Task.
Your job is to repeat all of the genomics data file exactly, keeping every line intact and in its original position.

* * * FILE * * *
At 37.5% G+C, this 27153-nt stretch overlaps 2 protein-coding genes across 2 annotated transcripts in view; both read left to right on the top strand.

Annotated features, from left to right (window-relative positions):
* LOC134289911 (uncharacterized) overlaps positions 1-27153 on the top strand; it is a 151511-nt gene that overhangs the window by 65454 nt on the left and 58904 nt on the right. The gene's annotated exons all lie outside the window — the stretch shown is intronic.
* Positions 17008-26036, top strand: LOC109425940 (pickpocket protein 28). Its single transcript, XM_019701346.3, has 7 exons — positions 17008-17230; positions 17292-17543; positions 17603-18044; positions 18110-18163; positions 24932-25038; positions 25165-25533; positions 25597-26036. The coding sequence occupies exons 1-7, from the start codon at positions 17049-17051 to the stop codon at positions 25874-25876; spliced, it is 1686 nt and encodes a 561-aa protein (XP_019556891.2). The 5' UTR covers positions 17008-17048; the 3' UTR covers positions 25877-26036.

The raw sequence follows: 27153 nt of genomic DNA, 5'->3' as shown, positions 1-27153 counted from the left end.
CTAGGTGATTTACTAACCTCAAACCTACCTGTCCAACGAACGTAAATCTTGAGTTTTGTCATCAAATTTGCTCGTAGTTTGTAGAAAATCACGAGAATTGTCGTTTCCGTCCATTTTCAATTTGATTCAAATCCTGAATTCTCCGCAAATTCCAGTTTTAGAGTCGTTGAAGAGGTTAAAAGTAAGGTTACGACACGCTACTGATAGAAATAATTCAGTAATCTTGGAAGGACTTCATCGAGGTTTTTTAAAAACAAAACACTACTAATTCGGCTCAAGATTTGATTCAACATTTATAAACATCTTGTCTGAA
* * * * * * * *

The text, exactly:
At 37.5% G+C, this 27153-nt stretch overlaps 2 protein-coding genes across 2 annotated transcripts in view; both read left to right on the top strand.

Annotated features, from left to right (window-relative positions):
* LOC134289911 (uncharacterized) overlaps positions 1-27153 on the top strand; it is a 151511-nt gene that overhangs the window by 65454 nt on the left and 58904 nt on the right. The gene's annotated exons all lie outside the window — the stretch shown is intronic.
* Positions 17008-26036, top strand: LOC109425940 (pickpocket protein 28). Its single transcript, XM_019701346.3, has 7 exons — positions 17008-17230; positions 17292-17543; positions 17603-18044; positions 18110-18163; positions 24932-25038; positions 25165-25533; positions 25597-26036. The coding sequence occupies exons 1-7, from the start codon at positions 17049-17051 to the stop codon at positions 25874-25876; spliced, it is 1686 nt and encodes a 561-aa protein (XP_019556891.2). The 5' UTR covers positions 17008-17048; the 3' UTR covers positions 25877-26036.

The raw sequence follows: 27153 nt of genomic DNA, 5'->3' as shown, positions 1-27153 counted from the left end.
CTAGGTGATTTACTAACCTCAAACCTACCTGTCCAACGAACGTAAATCTTGAGTTTTGTCATCAAATTTGCTCGTAGTTTGTAGAAAATCACGAGAATTGTCGTTTCCGTCCATTTTCAATTTGATTCAAATCCTGAATTCTCCGCAAATTCCAGTTTTAGAGTCGTTGAAGAGGTTAAAAGTAAGGTTACGACACGCTACTGATAGAAATAATTCAGTAATCTTGGAAGGACTTCATCGAGGTTTTTTAAAAACAAAACACTACTAATTCGGCTCAAGATTTGATTCAACATTTATAAACATCTTGTCTGAA